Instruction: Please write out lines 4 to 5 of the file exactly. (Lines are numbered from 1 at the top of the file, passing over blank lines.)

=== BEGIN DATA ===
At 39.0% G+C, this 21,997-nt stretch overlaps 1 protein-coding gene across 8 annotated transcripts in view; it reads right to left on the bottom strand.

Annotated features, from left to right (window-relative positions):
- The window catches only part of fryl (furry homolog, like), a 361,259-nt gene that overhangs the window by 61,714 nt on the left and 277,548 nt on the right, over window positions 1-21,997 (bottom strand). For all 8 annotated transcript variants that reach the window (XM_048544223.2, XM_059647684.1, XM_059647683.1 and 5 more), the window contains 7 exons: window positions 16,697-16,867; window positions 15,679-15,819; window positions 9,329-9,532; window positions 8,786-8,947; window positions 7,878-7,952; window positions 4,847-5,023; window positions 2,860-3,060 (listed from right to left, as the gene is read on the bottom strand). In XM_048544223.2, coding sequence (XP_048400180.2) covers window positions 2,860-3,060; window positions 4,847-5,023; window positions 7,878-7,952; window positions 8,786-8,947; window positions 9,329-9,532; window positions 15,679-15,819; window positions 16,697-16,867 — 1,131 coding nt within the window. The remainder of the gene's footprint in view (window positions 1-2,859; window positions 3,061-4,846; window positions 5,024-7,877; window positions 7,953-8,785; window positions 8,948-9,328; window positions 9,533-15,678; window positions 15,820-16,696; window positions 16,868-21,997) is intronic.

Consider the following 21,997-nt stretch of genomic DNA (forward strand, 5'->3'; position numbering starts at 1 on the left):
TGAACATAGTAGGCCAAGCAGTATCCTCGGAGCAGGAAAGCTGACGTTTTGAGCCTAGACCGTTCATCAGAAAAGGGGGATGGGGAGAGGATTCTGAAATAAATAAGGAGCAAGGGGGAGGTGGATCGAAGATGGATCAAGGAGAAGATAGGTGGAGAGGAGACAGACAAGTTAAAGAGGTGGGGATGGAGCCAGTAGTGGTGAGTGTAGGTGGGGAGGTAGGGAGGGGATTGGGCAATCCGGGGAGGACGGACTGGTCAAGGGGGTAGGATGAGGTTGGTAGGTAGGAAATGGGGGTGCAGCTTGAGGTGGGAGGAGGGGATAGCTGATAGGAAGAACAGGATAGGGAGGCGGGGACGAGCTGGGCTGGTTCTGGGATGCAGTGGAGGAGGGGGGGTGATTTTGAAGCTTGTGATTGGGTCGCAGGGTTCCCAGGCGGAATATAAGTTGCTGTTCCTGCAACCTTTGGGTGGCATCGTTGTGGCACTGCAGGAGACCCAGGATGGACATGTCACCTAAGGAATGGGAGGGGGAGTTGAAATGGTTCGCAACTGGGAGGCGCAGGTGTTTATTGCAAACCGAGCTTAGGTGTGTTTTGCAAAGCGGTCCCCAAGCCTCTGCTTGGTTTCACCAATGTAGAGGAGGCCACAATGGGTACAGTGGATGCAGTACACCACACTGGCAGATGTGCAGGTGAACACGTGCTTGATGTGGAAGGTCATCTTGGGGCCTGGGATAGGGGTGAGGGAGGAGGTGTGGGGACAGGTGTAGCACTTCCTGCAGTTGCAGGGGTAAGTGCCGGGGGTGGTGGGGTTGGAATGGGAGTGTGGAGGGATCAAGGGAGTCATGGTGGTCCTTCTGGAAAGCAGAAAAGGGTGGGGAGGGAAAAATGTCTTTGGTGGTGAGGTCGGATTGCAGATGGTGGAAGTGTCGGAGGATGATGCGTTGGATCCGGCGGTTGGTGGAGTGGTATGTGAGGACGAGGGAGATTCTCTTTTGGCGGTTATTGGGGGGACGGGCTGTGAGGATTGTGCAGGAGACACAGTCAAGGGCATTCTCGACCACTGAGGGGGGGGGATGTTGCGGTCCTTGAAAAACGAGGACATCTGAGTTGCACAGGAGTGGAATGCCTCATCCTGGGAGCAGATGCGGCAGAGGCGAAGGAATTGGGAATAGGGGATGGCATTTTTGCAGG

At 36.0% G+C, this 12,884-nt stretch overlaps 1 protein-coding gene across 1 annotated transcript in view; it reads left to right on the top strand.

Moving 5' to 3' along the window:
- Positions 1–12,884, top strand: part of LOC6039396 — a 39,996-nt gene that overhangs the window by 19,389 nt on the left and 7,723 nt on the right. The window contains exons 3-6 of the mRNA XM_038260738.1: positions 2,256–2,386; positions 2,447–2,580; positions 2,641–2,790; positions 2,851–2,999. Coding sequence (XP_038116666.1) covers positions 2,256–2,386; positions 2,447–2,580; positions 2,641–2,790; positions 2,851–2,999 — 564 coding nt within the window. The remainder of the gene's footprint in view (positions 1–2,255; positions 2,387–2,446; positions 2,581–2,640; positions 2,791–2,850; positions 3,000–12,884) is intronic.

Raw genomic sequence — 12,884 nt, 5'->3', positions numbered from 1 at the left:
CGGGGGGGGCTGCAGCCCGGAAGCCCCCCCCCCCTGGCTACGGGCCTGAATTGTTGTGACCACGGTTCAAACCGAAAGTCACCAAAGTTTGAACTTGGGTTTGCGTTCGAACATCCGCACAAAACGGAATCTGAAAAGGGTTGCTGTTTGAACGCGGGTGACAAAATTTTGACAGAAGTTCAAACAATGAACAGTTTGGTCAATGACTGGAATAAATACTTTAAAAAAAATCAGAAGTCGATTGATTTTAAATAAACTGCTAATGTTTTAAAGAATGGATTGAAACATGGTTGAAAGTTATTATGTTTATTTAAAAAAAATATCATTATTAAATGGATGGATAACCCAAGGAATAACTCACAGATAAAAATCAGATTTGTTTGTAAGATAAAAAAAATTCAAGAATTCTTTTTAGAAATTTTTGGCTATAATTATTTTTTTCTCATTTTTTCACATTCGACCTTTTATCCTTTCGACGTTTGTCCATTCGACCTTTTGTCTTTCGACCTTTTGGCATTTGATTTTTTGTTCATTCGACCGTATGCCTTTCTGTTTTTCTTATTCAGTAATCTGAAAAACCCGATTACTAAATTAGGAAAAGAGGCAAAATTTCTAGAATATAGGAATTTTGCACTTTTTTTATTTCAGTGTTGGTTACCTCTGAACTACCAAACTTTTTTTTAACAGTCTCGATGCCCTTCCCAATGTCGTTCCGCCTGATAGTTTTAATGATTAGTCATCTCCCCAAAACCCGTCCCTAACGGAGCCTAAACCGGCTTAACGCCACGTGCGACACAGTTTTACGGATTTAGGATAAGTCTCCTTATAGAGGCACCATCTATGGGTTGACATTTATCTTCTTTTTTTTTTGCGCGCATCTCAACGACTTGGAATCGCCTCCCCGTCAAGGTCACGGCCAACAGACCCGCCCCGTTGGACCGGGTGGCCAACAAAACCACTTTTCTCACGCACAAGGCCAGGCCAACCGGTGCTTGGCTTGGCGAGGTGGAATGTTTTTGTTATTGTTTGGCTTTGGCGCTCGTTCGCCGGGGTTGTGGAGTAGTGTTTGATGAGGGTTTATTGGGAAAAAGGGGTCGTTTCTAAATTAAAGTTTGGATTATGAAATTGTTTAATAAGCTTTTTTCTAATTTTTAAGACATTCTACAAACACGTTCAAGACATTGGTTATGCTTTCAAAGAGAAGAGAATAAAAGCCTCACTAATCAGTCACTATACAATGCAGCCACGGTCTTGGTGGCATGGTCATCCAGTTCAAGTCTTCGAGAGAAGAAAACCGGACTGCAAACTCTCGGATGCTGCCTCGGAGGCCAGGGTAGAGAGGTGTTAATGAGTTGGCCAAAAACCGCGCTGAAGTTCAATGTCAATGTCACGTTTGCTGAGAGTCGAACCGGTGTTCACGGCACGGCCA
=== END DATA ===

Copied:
Consider the following 21,997-nt stretch of genomic DNA (forward strand, 5'->3'; position numbering starts at 1 on the left):
TGAACATAGTAGGCCAAGCAGTATCCTCGGAGCAGGAAAGCTGACGTTTTGAGCCTAGACCGTTCATCAGAAAAGGGGGATGGGGAGAGGATTCTGAAATAAATAAGGAGCAAGGGGGAGGTGGATCGAAGATGGATCAAGGAGAAGATAGGTGGAGAGGAGACAGACAAGTTAAAGAGGTGGGGATGGAGCCAGTAGTGGTGAGTGTAGGTGGGGAGGTAGGGAGGGGATTGGGCAATCCGGGGAGGACGGACTGGTCAAGGGGGTAGGATGAGGTTGGTAGGTAGGAAATGGGGGTGCAGCTTGAGGTGGGAGGAGGGGATAGCTGATAGGAAGAACAGGATAGGGAGGCGGGGACGAGCTGGGCTGGTTCTGGGATGCAGTGGAGGAGGGGGGGTGATTTTGAAGCTTGTGATTGGGTCGCAGGGTTCCCAGGCGGAATATAAGTTGCTGTTCCTGCAACCTTTGGGTGGCATCGTTGTGGCACTGCAGGAGACCCAGGATGGACATGTCACCTAAGGAATGGGAGGGGGAGTTGAAATGGTTCGCAACTGGGAGGCGCAGGTGTTTATTGCAAACCGAGCTTAGGTGTGTTTTGCAAAGCGGTCCCCAAGCCTCTGCTTGGTTTCACCAATGTAGAGGAGGCCACAATGGGTACAGTGGATGCAGTACACCACACTGGCAGATGTGCAGGTGAACACGTGCTTGATGTGGAAGGTCATCTTGGGGCCTGGGATAGGGGTGAGGGAGGAGGTGTGGGGACAGGTGTAGCACTTCCTGCAGTTGCAGGGGTAAGTGCCGGGGGTGGTGGGGTTGGAATGGGAGTGTGGAGGGATCAAGGGAGTCATGGTGGTCCTTCTGGAAAGCAGAAAAGGGTGGGGAGGGAAAAATGTCTTTGGTGGTGAGGTCGGATTGCAGATGGTGGAAGTGTCGGAGGATGATGCGTTGGATCCGGCGGTTGGTGGAGTGGTATGTGAGGACGAGGGAGATTCTCTTTTGGCGGTTATTGGGGGGACGGGCTGTGAGGATTGTGCAGGAGACACAGTCAAGGGCATTCTCGACCACTGAGGGGGGGGGATGTTGCGGTCCTTGAAAAACGAGGACATCTGAGTTGCACAGGAGTGGAATGCCTCATCCTGGGAGCAGATGCGGCAGAGGCGAAGGAATTGGGAATAGGGGATGGCATTTTTGCAGG